I do see Quinn “put together” things that none of my other dogs do. He follows conversational comments way better than any of my dogs. He looks for what is “different” or out of place when I tell him to pick up something that isn’t a name I’ve taught him. He does things like listen to me talk to a friend about how someone’s dog took Christmas ornaments off the tree and placed them in a row on the sofa and us laughing about how funny that was. Then a few minutes later, when we were discussing some other topic, Quinn went to my tree and pulled an ornament off. It was a soft one, but I was still puzzled since he doesn’t bother the tree. I took it from him and moved it up higher thinking he must have viewed it as a toy. I no sooner had it out of reach than he pulled another ornament off. Then a third. He had a light in his eyes, like he was thinking “Isn’t that funny, Liz?”


He does stuff like that a little too frequently for it to just be coincidence. Anyway, I only know sports Border Collies. I did see a big difference in how working bred dogs worked compared to the sports dog, the little we did sheep lessons

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I've run into several people with conformation-bred border collies. They all love their dog because the dog is cute, sweet, smart, and mellow. They love the absence of drive and the absence of a distinct personality. Every family has told me how they make such wonderful pets unlike other, non-conformation border collies they've had in the past. Ocassionally I run into some conformation border collies taking herding lessons. What the owners call herding and think is working is quite different from what my dog does. One of the owners actually asked me what type of dog Loki was. I guess they couldn't understand how a crouching, intense dog could be called the same breed. I understand that confusion as every time I run into a show border collie I assume it's a show aussie. I have learned not to tell owners what a beautiful coat their aussie has before checking for a tail.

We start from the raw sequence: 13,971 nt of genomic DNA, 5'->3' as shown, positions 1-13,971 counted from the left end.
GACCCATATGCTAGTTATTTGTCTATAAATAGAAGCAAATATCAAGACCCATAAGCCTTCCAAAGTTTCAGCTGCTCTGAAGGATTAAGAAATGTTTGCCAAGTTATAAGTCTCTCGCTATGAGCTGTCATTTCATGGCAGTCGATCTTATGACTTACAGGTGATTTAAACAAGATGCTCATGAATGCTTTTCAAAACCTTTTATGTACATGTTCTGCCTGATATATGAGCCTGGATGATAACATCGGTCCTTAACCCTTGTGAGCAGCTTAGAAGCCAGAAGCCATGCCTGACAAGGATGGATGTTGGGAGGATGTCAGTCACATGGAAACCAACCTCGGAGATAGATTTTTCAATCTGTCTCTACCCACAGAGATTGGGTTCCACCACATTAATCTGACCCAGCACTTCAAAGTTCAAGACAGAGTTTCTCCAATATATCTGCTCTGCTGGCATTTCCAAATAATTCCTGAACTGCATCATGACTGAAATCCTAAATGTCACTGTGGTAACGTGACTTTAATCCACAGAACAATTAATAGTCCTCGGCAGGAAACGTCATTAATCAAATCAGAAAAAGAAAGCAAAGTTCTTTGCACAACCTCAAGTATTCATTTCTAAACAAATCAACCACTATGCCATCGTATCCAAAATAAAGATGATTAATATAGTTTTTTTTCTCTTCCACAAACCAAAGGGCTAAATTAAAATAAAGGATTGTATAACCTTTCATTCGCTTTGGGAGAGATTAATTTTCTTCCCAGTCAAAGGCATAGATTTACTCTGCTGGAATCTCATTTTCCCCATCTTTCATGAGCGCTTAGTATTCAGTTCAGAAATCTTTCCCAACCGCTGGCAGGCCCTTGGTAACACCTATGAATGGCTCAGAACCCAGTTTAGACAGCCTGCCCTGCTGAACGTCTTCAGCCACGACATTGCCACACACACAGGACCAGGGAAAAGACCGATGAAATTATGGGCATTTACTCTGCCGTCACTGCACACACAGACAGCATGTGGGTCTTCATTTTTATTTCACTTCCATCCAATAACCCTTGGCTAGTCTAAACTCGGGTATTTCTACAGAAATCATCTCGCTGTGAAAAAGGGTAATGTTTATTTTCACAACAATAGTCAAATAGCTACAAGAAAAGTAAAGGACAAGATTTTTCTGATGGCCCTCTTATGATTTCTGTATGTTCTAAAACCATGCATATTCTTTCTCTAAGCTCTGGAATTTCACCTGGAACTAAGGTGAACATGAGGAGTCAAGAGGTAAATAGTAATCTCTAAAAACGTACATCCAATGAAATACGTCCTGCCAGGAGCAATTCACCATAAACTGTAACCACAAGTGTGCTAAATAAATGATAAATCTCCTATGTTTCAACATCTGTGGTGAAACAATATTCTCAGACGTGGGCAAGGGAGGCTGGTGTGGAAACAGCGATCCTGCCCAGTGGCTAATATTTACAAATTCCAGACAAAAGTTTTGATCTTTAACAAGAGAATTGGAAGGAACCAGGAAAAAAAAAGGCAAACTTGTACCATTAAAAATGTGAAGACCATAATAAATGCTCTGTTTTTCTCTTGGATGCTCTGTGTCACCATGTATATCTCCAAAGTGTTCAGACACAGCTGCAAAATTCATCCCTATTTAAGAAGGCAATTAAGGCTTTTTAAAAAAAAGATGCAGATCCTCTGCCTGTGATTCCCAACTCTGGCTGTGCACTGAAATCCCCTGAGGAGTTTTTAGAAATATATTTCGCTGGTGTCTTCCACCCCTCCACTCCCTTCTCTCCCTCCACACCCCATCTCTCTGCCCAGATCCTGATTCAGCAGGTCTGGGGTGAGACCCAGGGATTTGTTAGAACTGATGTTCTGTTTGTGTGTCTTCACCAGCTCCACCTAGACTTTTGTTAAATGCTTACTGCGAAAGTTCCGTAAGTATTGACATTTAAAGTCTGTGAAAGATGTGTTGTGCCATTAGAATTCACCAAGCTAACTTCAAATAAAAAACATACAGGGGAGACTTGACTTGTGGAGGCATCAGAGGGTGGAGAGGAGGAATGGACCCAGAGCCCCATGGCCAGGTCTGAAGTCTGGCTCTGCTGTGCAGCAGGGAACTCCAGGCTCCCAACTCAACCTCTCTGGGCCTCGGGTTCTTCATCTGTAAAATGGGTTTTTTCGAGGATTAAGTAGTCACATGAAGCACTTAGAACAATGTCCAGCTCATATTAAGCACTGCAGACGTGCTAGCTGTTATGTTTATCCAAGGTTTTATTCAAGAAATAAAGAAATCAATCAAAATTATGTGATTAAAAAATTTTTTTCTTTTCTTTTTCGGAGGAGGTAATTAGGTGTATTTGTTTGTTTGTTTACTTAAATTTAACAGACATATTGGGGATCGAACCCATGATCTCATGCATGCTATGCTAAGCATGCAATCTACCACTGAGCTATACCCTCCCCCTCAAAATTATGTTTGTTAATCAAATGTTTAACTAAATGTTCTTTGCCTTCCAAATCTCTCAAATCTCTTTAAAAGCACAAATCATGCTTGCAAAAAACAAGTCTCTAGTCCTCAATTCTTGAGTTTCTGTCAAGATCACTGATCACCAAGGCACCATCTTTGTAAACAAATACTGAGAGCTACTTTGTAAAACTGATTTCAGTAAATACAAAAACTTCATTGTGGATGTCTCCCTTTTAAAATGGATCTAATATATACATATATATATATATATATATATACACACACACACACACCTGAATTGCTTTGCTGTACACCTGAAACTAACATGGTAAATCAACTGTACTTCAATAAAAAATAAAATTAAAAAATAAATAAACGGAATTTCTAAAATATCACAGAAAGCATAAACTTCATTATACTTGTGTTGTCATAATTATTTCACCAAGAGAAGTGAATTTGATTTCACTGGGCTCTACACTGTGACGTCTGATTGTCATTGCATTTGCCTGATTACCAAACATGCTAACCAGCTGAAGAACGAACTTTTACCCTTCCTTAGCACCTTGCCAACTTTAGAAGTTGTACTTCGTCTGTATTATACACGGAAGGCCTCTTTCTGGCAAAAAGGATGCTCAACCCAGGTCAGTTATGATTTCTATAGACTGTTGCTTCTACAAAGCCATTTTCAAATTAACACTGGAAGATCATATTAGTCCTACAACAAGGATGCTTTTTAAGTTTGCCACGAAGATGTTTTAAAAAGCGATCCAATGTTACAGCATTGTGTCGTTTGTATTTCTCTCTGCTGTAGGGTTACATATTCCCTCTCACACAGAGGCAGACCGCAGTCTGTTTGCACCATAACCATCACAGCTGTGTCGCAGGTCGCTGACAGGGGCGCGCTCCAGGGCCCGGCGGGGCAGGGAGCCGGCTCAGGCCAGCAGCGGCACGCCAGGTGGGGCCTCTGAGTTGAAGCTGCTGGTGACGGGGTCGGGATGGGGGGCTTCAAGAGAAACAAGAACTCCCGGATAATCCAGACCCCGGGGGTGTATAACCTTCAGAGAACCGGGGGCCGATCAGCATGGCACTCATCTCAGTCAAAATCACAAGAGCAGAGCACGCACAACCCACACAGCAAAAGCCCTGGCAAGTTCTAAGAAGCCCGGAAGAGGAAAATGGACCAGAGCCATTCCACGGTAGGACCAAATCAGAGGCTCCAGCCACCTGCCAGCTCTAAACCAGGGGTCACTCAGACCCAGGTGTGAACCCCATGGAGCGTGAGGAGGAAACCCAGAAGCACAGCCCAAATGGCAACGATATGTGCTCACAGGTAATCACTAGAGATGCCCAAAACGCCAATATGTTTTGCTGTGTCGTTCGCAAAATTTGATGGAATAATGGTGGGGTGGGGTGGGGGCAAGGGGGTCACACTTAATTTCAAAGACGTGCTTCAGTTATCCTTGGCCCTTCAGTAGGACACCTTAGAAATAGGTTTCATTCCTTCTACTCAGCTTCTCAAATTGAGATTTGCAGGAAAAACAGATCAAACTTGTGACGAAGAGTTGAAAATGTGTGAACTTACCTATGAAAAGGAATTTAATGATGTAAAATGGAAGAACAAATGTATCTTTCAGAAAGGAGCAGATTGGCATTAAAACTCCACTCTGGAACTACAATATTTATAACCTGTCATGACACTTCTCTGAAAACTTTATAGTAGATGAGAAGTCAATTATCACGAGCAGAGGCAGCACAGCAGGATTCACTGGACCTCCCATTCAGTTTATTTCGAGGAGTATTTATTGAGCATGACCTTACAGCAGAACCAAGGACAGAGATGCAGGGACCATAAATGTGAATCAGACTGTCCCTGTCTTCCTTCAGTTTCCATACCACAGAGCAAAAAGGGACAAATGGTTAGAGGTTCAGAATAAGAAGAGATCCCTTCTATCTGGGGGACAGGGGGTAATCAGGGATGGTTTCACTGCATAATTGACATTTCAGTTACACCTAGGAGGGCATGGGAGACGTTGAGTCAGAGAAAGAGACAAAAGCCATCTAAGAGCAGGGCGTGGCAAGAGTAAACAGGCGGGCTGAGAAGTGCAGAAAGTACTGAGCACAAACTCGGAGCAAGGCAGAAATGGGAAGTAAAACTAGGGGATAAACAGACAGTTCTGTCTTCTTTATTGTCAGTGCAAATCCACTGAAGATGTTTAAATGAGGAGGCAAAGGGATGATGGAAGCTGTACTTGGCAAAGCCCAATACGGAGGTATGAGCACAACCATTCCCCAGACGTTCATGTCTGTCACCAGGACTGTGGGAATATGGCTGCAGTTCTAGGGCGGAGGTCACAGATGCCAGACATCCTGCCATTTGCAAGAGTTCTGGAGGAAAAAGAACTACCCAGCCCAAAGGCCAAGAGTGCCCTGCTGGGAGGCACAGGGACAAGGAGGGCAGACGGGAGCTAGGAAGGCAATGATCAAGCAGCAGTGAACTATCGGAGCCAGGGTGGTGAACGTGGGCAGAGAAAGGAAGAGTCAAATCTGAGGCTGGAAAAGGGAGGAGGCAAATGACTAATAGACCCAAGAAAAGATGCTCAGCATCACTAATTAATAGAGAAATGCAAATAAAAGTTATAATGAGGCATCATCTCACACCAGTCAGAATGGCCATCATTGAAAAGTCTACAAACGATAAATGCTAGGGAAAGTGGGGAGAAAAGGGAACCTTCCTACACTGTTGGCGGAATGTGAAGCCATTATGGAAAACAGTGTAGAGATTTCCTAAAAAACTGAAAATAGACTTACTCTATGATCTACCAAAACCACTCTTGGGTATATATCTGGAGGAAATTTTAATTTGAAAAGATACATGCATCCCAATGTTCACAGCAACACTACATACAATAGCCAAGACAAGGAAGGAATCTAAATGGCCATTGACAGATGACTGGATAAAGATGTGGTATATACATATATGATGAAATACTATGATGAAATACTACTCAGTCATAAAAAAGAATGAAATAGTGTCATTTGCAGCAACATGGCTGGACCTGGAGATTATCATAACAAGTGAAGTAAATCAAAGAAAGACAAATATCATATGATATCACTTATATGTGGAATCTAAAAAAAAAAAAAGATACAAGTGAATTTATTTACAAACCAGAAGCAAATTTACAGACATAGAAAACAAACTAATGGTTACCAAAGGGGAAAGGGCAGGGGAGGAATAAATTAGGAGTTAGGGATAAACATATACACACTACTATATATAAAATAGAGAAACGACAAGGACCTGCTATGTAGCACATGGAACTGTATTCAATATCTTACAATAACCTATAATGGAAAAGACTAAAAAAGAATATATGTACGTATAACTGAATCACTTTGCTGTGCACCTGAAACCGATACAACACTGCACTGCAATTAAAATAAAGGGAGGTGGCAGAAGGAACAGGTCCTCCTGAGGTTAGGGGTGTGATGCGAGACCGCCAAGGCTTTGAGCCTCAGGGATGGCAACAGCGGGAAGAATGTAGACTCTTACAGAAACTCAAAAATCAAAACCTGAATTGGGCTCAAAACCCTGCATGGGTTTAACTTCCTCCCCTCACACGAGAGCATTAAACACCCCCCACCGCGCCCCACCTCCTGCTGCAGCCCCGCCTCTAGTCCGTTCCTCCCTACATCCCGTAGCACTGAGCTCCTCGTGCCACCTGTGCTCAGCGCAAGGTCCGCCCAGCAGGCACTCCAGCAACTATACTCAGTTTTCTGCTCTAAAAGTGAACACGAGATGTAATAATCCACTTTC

If I were asked if the show border collie was the same breed as a working border collie I'd have to say no. Although I'm sure they exist, I have yet to meet a show border collie with a personality, border collie mentality, or working instinct. They are sweet, cute, fluffy, and undeniably different. I would honestly be bored by a dog that makes the perfect pet. I'd rather have my sheep-obsessed, owner focused, and overly intelligent hairballs. After all, they are mine right? ;)

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If I remember well enough, the dog genome (?) study that Melanie Chang (Soloriver) was involved with indicated there was enough genetic difference between the working-bred population and the show-bred population as to constitute two different breeds.